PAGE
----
530. (Video) NBA’s Kanter slams CCP over forced organ harvesting; UN seeks info on missing Chinese tennis star

In the thick of preparing for the Winter Olympics, Beijing is suffering from a scandal exposed by a top Chinese athlete. The United Nations is concerned about her whereabouts—and an international tennis association is considering cutting business ties with China. NBA player Enes Kanter is speaking out, pointing the spotlight on the widespread killing of Chinese prisoners of conscience for their organs. U.S. President Joe Biden is considering a diplomatic boycott of the Beijing Olympics, meaning U.S. government officials wouldn’t attend, though American athletes would still compete. Beijing rolls out new technology for use in its Xinjiang region. It’s a kind of emotion sensor, reportedly used to detect potential terrorists. A top university in Europe is found to be leaking technology to China’s military, all because of one staff member there.

529. Beijing Exploits UN System

Beijing Exploits UN System

Increasing illiberal influence globally through small donations

Anders Corr

Anders Corr
November 20, 2021

News Analysis

Beijing expertly leverages international organizations to maximize the regime’s growing influence, according to a new study. The regime’s financial contributions to these organizations are small, segregated, and targeted for maximum advantage.

Yet the Beijing regime seeks to portray itself as a responsible member of the international community. Even as it commits multiple genocides, according to the U.N. definition, and threatens war against the United States and allies, Beijing exploits democratic voting structures in international organizations while denying those structures to its own citizens.

Analysis of a new report released by the Center for Global Development (CGD) reveals that China’s contributions are tightly controlled, segregated from dilution by the far larger and less strategic donations of global democracies, and leveraged for maximum advantage to itself, rather than to the broader goals of the international community.

While the U.N. system supposedly seeks to promote human rights and democracy, Beijing instead uses it to deny sovereignty to democratic Taiwan, along with other illiberal goals under cover of “peace and development.”

Peace for Beijing means continuing human rights abuse and the taking of territory from its neighbors without provoking self-defense by the world’s democracies. Development means increasing China’s own economic power, especially at the expense of its major geopolitical competitors, the United States, Europe, Japan, and India.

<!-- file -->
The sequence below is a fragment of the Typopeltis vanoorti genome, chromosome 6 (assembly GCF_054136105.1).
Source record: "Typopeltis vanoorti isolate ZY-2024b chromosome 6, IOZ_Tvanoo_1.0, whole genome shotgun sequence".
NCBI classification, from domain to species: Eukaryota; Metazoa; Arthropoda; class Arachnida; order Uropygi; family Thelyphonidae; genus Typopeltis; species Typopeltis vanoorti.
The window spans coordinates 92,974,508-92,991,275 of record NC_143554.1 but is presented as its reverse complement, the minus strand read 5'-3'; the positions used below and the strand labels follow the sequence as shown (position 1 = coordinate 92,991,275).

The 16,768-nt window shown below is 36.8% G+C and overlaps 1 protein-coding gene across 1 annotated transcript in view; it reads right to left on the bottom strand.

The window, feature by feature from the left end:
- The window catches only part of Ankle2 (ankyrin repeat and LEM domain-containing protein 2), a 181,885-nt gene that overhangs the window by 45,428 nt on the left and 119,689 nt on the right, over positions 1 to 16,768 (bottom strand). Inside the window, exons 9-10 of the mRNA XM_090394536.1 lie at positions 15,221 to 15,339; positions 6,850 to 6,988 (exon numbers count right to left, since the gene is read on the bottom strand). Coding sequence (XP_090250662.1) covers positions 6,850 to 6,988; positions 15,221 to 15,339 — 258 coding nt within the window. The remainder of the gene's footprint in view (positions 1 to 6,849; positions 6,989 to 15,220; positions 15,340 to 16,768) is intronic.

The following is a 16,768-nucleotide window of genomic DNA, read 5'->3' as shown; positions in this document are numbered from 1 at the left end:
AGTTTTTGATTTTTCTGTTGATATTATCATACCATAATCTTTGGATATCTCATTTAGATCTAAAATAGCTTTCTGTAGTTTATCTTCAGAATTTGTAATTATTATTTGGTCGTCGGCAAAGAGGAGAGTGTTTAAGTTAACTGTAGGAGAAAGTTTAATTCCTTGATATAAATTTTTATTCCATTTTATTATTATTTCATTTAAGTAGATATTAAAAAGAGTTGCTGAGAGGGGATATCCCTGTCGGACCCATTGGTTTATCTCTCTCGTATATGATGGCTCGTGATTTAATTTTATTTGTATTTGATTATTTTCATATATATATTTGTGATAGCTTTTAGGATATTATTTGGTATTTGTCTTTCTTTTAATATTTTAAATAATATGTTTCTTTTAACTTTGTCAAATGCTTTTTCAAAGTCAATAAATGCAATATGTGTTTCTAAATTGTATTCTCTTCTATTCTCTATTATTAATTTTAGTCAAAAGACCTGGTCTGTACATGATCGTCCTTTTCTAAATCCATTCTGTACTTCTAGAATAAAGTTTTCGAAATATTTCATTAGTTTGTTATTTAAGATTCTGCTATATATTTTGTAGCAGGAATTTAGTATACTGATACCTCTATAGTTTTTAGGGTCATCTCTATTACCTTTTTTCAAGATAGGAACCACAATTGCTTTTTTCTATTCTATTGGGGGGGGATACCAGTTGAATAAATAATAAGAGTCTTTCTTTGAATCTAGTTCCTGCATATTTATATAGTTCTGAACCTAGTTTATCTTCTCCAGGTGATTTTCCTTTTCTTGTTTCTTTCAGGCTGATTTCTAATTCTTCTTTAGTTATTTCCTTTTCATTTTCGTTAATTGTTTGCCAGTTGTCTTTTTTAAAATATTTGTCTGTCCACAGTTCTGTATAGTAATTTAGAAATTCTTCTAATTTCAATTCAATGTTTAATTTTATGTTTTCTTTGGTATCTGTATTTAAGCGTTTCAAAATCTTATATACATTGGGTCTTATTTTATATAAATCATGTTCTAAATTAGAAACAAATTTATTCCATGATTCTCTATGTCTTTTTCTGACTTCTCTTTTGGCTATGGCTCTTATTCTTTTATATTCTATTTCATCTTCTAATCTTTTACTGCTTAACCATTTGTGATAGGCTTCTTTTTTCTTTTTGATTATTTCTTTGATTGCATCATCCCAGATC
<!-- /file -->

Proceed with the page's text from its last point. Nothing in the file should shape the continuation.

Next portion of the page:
As noted by the CGD authors, China “has become a top donor to multilateral institutions and funds devoted to infrastructure and agriculture but its contributions to funds focused on public goods like climate and global health remain disproportionately low.”

China is the world’s second-largest economy, but typically ranks between 10th and 30th in funding of multilateral institutions. Beijing has an increasing voting share in these organizations, but it often earmarks contributions to allow the Chinese Communist Party (CCP) to use its “donations” and loans for global influence operations or export goals.

“Chinese firms, many of which are particularly competitive in high value infrastructure sectors, have been particularly successful in MDB [multilateral development bank] procurements,” according to Scott Morris, Rowan Rockafellow, and Sarah Rose, who co-authored the report.

CCP leader Xi Jinping’s 2015 creation of the $3 billion South-South Cooperation Assistance Fund engages with multilateral actors to implement the U.N. Sustainable Development Goal agenda. But between 2013 and 2018, 91 percent of its completed projects were in public and economic infrastructure, from which Beijing benefits because of its Belt and Road Initiative (BRI) that exports China’s excess industrial production.

Epoch Times Photo
Chinese leader Xi Jinping and Russia’s President Vladimir Putin attend a summit for the Belt and Road Initiative, at the International Conference Center in Yanqi Lake, north of Beijing, on May 15, 2017. (Lintao Zhang/AFP/Getty Images)

China’s polluting and subsidized iron, steel, and prefabricated building industries are overproducing, and the United Nations, in contradiction to its own Universal Declaration of Human Rights (1948) is there to help the Beijing regime find more markets.

In 2017, China’s Ministry of Finance signed an agreement with five multilateral development banks to promote connectivity and infrastructure, which suits its attempts to control the rollout of the 5G infrastructure Beijing uses for espionage.

Instead of pledging donations of COVID-19 vaccines to the international COVAX access facility, as have many countries in addition to their financial contributions, Chinese pharmaceutical companies have benefited from COVAX agreements to buy 550 million vaccines from China through mid-2022. This, despite the CCP’s culpability in the initial spread of COVID-19 due to its initial cover-up of the Wuhan outbreak in 2019, and the lackluster effectiveness of Chinese-made vaccines compared to their Western counterparts.